Survey of 12 papers challenges pollsters on election outcome

QUEENSLAND TIMES' readers have selected Scott Morrison as their preferred Prime Minister ahead of Australia's May 18 Federal Election.

In a poll on the paper's social media site shortly after the announcement of the election date, readers were asked: 'Who do you think is going to win?'. It ran alongside a photo of the two leaders pictured here.

By midday today - more than five days after the post went live - 929 people had voted in the Ipswich poll.

About 52 per cent of those said they favoured Mr Morrison to remain in The Lodge, while 48 per cent said Mr Shorten was the person to move into the exclusive address.

Admittedly, the post still has four days to run and Facebook polls always come with a warning that they are not "scientific", but it is still a surprise that the ALP is trailing the LNP in a Labor stronghold.

And while some might be sceptical of one poll on a small regional paper, take a look at the following results.

The same poll was published on 11 sister papers of The Queensland Times, including the Sunshine Coast Daily, Toowoomba Chronicle The Observer in Gladstone, Mackay's Daily Mercury, The Morning Bulletin in Rockhampton, News Mail in Bundaberg, Warwick Daily News, The Gympie Times and The Fraser Coast Chronicle.

All of these Queensland papers bar one - The Observer (368 votes) - had Morrison ahead of Shorten.

The biggest vote was in Toowoomba with more than 2000 votes. Here Morrison had 67 per cent of the count - the largest lead of 10 Queensland papers.

Prosthetic hand : Gladstone region rotary clubs gathered on Saturday to make prosthetic hands to send to Cambodia.
Prosthetic hand : Gladstone region rotary clubs gathered on Saturday to make prosthetic hands to send to Cambodia.

It was closer on the Sunshine Coast with more than 1800 votes on the Daily and Morrison ahead with 54 per cent.

There was also a big lead for the LNP leader in Warwick (240 votes), where that poll had him winning 65 per cent of the vote. That was followed by 63 per cent in Mackay (877) and 62 per cent in Gympie (338).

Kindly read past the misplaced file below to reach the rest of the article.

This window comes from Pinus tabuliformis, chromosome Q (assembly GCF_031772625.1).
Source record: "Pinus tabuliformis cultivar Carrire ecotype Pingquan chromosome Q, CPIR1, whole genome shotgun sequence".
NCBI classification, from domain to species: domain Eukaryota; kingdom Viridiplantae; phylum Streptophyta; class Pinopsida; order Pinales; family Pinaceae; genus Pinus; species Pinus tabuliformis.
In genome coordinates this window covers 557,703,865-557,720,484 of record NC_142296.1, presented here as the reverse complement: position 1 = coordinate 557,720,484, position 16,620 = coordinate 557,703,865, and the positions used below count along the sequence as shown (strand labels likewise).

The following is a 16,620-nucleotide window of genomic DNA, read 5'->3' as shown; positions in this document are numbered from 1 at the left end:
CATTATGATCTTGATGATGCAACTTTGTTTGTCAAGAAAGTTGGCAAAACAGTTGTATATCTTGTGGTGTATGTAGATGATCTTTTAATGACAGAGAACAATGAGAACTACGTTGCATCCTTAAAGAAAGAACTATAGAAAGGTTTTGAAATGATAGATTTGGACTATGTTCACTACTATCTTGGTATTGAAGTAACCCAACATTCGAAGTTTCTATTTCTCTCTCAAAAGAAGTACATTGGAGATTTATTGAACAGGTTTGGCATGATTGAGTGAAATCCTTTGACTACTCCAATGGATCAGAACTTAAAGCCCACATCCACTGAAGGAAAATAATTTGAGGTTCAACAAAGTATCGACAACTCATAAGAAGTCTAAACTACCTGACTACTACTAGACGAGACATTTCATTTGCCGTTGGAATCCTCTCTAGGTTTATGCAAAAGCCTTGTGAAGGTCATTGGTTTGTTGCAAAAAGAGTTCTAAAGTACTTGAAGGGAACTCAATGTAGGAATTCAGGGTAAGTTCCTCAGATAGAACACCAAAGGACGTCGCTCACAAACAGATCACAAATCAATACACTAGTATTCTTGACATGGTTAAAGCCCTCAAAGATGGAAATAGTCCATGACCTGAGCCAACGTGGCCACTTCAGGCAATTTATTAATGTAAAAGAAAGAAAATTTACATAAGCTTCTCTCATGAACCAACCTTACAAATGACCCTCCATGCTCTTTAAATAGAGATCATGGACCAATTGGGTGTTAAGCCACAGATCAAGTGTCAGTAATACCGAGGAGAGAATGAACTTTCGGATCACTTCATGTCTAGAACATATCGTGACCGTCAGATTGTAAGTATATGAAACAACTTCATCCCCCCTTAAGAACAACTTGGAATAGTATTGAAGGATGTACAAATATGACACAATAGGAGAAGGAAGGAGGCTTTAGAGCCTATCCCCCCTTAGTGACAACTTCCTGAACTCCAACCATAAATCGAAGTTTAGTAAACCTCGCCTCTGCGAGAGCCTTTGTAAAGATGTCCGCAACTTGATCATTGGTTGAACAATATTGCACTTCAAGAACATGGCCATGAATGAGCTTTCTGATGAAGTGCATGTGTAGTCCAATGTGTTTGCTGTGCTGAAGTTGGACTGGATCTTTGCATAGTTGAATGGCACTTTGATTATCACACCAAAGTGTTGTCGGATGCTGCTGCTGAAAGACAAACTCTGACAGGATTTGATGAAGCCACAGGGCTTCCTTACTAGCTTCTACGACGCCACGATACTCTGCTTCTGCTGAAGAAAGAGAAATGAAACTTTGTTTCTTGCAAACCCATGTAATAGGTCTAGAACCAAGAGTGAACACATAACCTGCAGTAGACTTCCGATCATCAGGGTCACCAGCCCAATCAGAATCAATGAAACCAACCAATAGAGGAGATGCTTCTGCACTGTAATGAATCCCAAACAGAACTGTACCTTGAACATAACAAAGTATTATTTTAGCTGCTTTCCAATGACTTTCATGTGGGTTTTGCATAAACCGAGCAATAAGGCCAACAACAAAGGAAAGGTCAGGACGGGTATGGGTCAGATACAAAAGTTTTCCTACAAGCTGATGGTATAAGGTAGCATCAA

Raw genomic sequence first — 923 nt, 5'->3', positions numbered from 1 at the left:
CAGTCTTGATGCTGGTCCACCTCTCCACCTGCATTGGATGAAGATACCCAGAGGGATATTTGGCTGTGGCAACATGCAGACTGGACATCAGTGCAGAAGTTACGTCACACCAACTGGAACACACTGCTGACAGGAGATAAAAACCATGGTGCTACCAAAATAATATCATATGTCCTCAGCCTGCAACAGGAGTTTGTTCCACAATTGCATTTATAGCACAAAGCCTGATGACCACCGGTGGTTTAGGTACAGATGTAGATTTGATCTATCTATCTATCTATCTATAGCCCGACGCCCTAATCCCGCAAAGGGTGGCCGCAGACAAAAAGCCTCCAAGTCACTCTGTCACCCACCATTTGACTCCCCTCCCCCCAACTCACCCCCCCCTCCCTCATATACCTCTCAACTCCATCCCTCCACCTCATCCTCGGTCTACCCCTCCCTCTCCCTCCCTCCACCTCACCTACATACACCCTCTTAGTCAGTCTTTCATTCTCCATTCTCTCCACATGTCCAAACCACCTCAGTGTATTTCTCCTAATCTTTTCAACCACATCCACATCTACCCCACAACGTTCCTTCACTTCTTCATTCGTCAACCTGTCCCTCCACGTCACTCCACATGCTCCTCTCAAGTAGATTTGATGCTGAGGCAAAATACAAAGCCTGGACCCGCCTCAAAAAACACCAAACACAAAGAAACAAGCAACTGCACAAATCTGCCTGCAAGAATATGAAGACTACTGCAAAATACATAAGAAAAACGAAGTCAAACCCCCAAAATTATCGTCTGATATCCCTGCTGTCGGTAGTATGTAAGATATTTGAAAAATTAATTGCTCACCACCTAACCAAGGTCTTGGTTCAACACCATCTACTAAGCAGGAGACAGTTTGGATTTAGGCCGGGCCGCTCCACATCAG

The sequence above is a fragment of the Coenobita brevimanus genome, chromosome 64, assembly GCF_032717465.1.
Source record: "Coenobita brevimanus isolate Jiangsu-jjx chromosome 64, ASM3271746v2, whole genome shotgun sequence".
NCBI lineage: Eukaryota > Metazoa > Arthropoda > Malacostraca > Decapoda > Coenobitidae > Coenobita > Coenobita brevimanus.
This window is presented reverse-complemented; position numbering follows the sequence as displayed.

There was some good news for Labor south of the border.

In Lismore The Northern Star had Shorten winning 57 per cent of the vote (318).

But just down the road in Grafton, Morrison was again in front, this time with 56 per cent of the vote in The Daily Examiner's poll.

The overwhelming majority of these results run counter to most of the nation-wide polling leading up to the election, which currently has the Coalition trailing Labor 52-48.

Politicians busting out dance moves: If you're not jumping for joy about the prospect of an election on May 18, this might cheer you up. Or not.
Politicians busting out dance moves: If you're not jumping for joy about the prospect of an election on May 18, this might cheer you up. Or not.

In the comments section of the Queensland Times' poll, there were mixed messages for both leaders.

Roslyn Rose wrote: "Either way, we, the taxpayer etc, will lose and we employ them. They are supposed to work for us, but too often they seem to work against us. A view reinforced by Maree Cowan, "Don't wanna vote for either. What's next?"

Jonathan Klaric's money is on Labor, adding: "but only Bill Shorten could lose this election."

Scott Thomson's plea was that voters stop with the two party thinking and try something different, adding: "Funnily enough, there are heaps of other options."

And Katie Edwards mused: "Can we have Jacinda Ardern instead?"

But Anny Moore really captured the mood of the electorate, asking: "Here's what we need to know, Where are the onions going on the snags?"